The Road Less Traveled (3).jpg

 September 23, 2022

It was a day that turned out to be as good as it could have been. It was a sad day, to be sure, but ultimately I think it was a good day.


As I shared with you on Sunday, last Saturday around 1,000 delegates from United Methodist Churches from all over the Central Texas Conference gathered for a specially called Annual Conference. The Annual Conference, which typically meets each year in June, is responsible for setting policy for the nearly 400 churches in the geographic area of which Ash Lane is a part. This special meeting was called to vote on the disaffiliation of 81 churches from our denomination. In other words, at the end of the day, 81 churches left the denomination. Some will become independent churches. Many will join other denominations.

So it was indeed a sad day, as we contemplated the departure of churches that have been a part of our connection for generations and colleagues with whom I have worked for years. A “divorce,” if you will, is never easy and, I believe, always something to grieve. But in some cases it proves to be inevitable and perhaps the most graceful decision that can be made. I believe this is one of those cases.

As I have shared with you, the split in the United Methodist Church has been brewing for more than a half-century. Over that time, the church has grown increasingly divided over its position on and response to people in same-gender relationships. Current church law prohibits any United Methodist pastor from officiating ceremonies celebrating the union of same-gender couples and prohibits the ordination of any self-avowed, practicing homosexual. That law also proclaims the practice of homosexuality to be “incompatible with Christian teaching.”

Over the decades, the church has become more and more divided over this language, with more progressive elements pushing for the church to be more inclusive and more traditional elements pushing for even stronger statements. Beginning in 2016, it became increasingly clear that the sides would not find common ground and that a split was inevitable.

The rub, as is all too common, was financial in nature. Any church is free to leave the denomination any time it wishes. The issue is the church property. While the members of a church pay for their building and property, the property itself is held in trust by the denomination. So if a church leaves the denomination, it walks away from its property as well.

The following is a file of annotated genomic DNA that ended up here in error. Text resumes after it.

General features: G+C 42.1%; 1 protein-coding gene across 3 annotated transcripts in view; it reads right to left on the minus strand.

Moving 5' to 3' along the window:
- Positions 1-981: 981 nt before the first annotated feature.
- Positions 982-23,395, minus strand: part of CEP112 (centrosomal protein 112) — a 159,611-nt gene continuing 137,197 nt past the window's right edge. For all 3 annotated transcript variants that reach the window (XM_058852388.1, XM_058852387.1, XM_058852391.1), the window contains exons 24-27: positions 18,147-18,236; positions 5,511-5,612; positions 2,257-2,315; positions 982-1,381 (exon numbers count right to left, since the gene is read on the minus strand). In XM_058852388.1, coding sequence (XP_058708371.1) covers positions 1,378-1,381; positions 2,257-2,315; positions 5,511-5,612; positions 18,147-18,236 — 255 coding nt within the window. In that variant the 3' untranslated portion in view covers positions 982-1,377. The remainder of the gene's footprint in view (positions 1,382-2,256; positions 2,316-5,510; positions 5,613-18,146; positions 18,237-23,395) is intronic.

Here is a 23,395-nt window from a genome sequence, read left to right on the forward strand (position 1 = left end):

However, under current church law, a window exists that allows an individual conference to establish a procedure for churches exiting the denomination to do so and keep their property. There are certain financial obligations those exiting churches must meet, but they are insignificant compared to the value of the property. That window is due to close next year, hence the sudden urgency for churches to leave, if that is their ultimate path.

I am very proud to serve in a conference and under a Bishop that made the decision to create that procedure and allow the graceful exit of churches that were headed that way anyway. Not only does it avoid the protracted and expensive litigation that other denominations have experienced in similar circumstances, but it allowed the division to happen with grace and dignity. Last Saturday, the vote for disaffiliation was taken in the midst of a worship service, where we all gave thanks to God for the ministry that we have shared and the future opportunities that await us. The day that I feared would be laced with anger and bitterness instead had a quiet dignity about it. The vote, when it was taken, drew no speeches from either side and was nearly unanimous.

Separation is never easy. Divorce is something to grieve. But I am grateful to Bishop Reuben Saenz and our conference leadership for recognizing that some things are inevitable. And when they are, everyone benefits by moving through it with love and grace, knowing that at the end of the day, Jesus is still Lord.

See you Sunday.